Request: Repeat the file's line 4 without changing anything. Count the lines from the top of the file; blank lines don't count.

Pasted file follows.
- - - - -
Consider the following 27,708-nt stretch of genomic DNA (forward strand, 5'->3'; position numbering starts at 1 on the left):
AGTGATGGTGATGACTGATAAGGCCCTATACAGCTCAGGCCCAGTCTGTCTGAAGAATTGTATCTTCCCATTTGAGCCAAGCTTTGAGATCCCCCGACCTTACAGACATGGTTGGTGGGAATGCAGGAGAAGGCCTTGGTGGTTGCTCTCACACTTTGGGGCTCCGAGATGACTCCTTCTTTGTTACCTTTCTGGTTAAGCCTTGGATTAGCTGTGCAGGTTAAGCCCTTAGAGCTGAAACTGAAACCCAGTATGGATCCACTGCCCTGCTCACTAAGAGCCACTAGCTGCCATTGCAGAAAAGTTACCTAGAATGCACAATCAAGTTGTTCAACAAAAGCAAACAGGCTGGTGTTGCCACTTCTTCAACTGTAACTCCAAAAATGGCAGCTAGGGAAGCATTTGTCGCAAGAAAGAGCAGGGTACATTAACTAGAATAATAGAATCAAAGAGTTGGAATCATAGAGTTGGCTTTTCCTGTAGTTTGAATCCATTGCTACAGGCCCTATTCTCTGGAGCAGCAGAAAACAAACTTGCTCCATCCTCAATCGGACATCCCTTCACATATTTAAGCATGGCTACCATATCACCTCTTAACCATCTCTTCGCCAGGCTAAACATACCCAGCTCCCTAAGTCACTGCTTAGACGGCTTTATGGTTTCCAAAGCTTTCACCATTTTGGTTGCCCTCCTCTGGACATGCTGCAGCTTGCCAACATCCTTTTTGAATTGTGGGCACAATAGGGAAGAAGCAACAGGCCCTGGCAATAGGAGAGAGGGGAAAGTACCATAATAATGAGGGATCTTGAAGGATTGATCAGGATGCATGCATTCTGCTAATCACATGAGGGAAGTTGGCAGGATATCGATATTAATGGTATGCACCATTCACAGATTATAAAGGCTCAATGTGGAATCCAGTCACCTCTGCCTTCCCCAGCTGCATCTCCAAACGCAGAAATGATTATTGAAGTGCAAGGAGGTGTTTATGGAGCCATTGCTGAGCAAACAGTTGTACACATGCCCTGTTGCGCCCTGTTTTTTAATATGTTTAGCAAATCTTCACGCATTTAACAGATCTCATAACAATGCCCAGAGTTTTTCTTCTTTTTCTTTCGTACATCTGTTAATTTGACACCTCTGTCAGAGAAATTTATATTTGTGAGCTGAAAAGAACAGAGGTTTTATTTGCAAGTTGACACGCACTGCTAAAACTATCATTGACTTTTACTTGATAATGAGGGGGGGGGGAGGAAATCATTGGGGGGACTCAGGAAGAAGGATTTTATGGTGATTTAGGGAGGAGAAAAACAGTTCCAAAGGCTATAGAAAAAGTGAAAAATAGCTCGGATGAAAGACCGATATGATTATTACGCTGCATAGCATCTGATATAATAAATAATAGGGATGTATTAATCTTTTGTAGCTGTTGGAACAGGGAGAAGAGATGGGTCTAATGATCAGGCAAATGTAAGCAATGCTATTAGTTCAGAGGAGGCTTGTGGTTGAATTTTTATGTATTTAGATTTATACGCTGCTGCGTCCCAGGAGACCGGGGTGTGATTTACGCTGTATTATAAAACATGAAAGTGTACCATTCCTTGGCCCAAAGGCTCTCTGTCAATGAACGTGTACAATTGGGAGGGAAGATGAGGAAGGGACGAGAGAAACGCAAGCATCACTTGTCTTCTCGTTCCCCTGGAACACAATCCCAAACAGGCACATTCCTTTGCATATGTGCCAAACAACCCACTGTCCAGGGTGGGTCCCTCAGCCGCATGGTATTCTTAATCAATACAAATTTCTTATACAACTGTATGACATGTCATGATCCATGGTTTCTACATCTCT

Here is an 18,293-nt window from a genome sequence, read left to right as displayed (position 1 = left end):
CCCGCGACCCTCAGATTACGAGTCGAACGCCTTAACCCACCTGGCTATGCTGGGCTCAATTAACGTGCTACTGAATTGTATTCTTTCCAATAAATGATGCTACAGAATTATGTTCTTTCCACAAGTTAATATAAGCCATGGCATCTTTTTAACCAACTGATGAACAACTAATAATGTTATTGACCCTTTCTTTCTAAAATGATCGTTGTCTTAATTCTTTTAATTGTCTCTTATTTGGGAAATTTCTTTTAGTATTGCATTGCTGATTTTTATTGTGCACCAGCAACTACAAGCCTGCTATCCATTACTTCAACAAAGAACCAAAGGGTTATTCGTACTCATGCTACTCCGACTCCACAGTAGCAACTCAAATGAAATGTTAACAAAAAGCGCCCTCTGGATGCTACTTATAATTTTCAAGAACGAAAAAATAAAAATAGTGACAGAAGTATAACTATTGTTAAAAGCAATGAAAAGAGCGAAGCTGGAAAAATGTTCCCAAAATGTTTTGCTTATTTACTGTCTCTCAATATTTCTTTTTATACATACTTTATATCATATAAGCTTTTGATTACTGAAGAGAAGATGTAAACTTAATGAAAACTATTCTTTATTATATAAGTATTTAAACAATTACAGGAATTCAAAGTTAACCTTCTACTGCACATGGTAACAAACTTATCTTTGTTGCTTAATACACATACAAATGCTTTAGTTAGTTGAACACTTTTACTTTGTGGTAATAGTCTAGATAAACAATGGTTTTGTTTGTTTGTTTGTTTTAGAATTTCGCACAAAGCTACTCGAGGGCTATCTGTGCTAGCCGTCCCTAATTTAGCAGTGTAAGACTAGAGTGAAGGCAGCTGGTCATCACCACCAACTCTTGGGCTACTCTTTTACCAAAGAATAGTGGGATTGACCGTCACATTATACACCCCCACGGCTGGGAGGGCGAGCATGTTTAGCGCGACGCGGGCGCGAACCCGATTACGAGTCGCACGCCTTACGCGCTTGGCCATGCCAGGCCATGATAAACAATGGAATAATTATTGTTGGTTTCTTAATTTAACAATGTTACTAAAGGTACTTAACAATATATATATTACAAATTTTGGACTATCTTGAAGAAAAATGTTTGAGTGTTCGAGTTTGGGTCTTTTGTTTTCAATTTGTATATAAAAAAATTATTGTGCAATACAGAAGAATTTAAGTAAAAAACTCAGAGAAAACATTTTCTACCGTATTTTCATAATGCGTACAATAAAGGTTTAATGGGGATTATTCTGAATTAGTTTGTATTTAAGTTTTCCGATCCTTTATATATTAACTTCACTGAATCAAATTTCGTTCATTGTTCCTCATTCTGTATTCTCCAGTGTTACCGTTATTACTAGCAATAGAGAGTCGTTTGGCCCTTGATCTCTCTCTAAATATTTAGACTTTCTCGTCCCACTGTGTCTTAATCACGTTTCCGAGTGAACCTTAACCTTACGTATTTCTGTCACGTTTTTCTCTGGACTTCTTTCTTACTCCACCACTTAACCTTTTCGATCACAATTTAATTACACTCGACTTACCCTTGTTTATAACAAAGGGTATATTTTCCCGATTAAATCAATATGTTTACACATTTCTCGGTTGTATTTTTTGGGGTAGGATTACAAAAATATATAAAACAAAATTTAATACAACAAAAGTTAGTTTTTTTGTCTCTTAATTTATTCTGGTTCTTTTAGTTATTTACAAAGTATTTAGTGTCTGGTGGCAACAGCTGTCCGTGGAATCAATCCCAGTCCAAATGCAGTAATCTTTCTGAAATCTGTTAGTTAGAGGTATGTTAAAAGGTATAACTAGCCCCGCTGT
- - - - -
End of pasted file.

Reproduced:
CCCGCGACCCTCAGATTACGAGTCGAACGCCTTAACCCACCTGGCTATGCTGGGCTCAATTAACGTGCTACTGAATTGTATTCTTTCCAATAAATGATGCTACAGAATTATGTTCTTTCCACAAGTTAATATAAGCCATGGCATCTTTTTAACCAACTGATGAACAACTAATAATGTTATTGACCCTTTCTTTCTAAAATGATCGTTGTCTTAATTCTTTTAATTGTCTCTTATTTGGGAAATTTCTTTTAGTATTGCATTGCTGATTTTTATTGTGCACCAGCAACTACAAGCCTGCTATCCATTACTTCAACAAAGAACCAAAGGGTTATTCGTACTCATGCTACTCCGACTCCACAGTAGCAACTCAAATGAAATGTTAACAAAAAGCGCCCTCTGGATGCTACTTATAATTTTCAAGAACGAAAAAATAAAAATAGTGACAGAAGTATAACTATTGTTAAAAGCAATGAAAAGAGCGAAGCTGGAAAAATGTTCCCAAAATGTTTTGCTTATTTACTGTCTCTCAATATTTCTTTTTATACATACTTTATATCATATAAGCTTTTGATTACTGAAGAGAAGATGTAAACTTAATGAAAACTATTCTTTATTATATAAGTATTTAAACAATTACAGGAATTCAAAGTTAACCTTCTACTGCACATGGTAACAAACTTATCTTTGTTGCTTAATACACATACAAATGCTTTAGTTAGTTGAACACTTTTACTTTGTGGTAATAGTCTAGATAAACAATGGTTTTGTTTGTTTGTTTGTTTTAGAATTTCGCACAAAGCTACTCGAGGGCTATCTGTGCTAGCCGTCCCTAATTTAGCAGTGTAAGACTAGAGTGAAGGCAGCTGGTCATCACCACCAACTCTTGGGCTACTCTTTTACCAAAGAATAGTGGGATTGACCGTCACATTATACACCCCCACGGCTGGGAGGGCGAGCATGTTTAGCGCGACGCGGGCGCGAACCCGATTACGAGTCGCACGCCTTACGCGCTTGGCCATGCCAGGCCATGATAAACAATGGAATAATTATTGTTGGTTTCTTAATTTAACAATGTTACTAAAGGTACTTAACAATATATATATTACAAATTTTGGACTATCTTGAAGAAAAATGTTTGAGTGTTCGAGTTTGGGTCTTTTGTTTTCAATTTGTATATAAAAAAATTATTGTGCAATACAGAAGAATTTAAGTAAAAAACTCAGAGAAAACATTTTCTACCGTATTTTCATAATGCGTACAATAAAGGTTTAATGGGGATTATTCTGAATTAGTTTGTATTTAAGTTTTCCGATCCTTTATATATTAACTTCACTGAATCAAATTTCGTTCATTGTTCCTCATTCTGTATTCTCCAGTGTTACCGTTATTACTAGCAATAGAGAGTCGTTTGGCCCTTGATCTCTCTCTAAATATTTAGACTTTCTCGTCCCACTGTGTCTTAATCACGTTTCCGAGTGAACCTTAACCTTACGTATTTCTGTCACGTTTTTCTCTGGACTTCTTTCTTACTCCACCACTTAACCTTTTCGATCACAATTTAATTACACTCGACTTACCCTTGTTTATAACAAAGGGTATATTTTCCCGATTAAATCAATATGTTTACACATTTCTCGGTTGTATTTTTTGGGGTAGGATTACAAAAATATATAAAACAAAATTTAATACAACAAAAGTTAGTTTTTTTGTCTCTTAATTTATTCTGGTTCTTTTAGTTATTTACAAAGTATTTAGTGTCTGGTGGCAACAGCTGTCCGTGGAATCAATCCCAGTCCAAATGCAGTAATCTTTCTGAAATCTGTTAGTTAGAGGTATGTTAAAAGGTATAACTAGCCCCGCTGT